P: I feel like that answers the question better than I could, how math applies to music. And your other question was about opening up ears?

D: Yeah.

P: I think what I said was in relation to palindrome, which is another mathematical thing-- not the most soulful side of the lyrics, but it’s in there. I remember reading some Wu-Tang lyrics online and finding out that they had all these “word tricks” in there. From then on, it was like I was listening for something else, as well as everything else I was listening to. Know what I mean? And that’s all I meant by, uh--

D: By “sharpening people’s ears.”

P: Like, um,.. there are just so many things to hear. And the more I learn about music, the more there is to listen to.

D: That’s how it is with most things. Like, a kid can listen to modern rock. Then they’ll go back and listen to early rock ‘n’ roll. Then they’ll take another step back and listen to old blues. Then they’ll go back and listen to old spirituals.

P: You’re listening to old spirituals? Like what?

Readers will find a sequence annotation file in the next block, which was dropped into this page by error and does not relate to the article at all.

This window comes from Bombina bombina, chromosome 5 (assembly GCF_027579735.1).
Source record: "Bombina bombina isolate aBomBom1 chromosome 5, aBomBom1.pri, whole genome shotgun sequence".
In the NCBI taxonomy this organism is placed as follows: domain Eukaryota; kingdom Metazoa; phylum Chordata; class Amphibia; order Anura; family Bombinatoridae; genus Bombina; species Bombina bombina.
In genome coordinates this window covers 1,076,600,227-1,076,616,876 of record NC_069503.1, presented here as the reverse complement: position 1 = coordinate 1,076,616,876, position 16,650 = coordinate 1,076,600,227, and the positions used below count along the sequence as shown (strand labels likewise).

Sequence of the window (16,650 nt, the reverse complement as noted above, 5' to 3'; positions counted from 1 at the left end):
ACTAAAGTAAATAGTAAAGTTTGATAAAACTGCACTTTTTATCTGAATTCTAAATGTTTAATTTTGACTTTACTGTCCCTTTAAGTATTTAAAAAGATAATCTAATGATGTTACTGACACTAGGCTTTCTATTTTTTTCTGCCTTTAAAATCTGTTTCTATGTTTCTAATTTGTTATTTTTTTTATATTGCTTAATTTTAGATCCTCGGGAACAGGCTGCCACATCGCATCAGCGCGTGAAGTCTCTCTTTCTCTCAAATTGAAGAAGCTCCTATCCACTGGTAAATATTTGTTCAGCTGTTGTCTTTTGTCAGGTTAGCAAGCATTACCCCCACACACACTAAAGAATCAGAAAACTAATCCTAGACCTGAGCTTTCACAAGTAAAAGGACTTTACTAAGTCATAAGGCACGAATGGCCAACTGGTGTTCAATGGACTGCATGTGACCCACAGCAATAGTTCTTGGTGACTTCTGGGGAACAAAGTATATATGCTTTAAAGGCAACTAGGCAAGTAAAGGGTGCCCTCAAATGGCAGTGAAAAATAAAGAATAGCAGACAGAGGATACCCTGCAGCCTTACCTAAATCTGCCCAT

D: I’m not listening to any right now. But a friend of mine is supposed to hook me up with a CD full of them. Do you have any old spirituals that you’d recommend?

P: No. I’m asking you.

D: I couldn’t name any off the top of my head. On the subject of Wu-Tang Clan, you seem to have a big appreciation for them. But you obviously were into old school hip-hop as well, but where did the Wu-Tang influence come in?

P: Well, I guess I wasn’t on them right away. I’d heard some stuff here and there. And I think once the first Ol’ Dirty Bastard record dropped, I was so thunderstruck that I had to get everything else they had done.

D: Wow. it seems like most people wouldn’t see Wu-Tang as anything to grab your ear--

P: That’s not true at all! Wu-Tang blew a lot of minds! It introduced some people to hip-hop for the first time, because they were too young to be exposed to the old school classics. And then, in my opinion, in between what’s called “The Golden Age of Wu-Tang”, there was a dip where, as a genre and a community, it didn’t seem to be as interesting. Or maybe I just wasn’t being exposed to the interesting stuff. Which is usually the case, before you poo-poo a whole genre. Generally, that means you’re not being exposed to the right stuff. But then, Wu-Tang came out. And for me, it brought me back to my old love. And for others, I think it introduced one.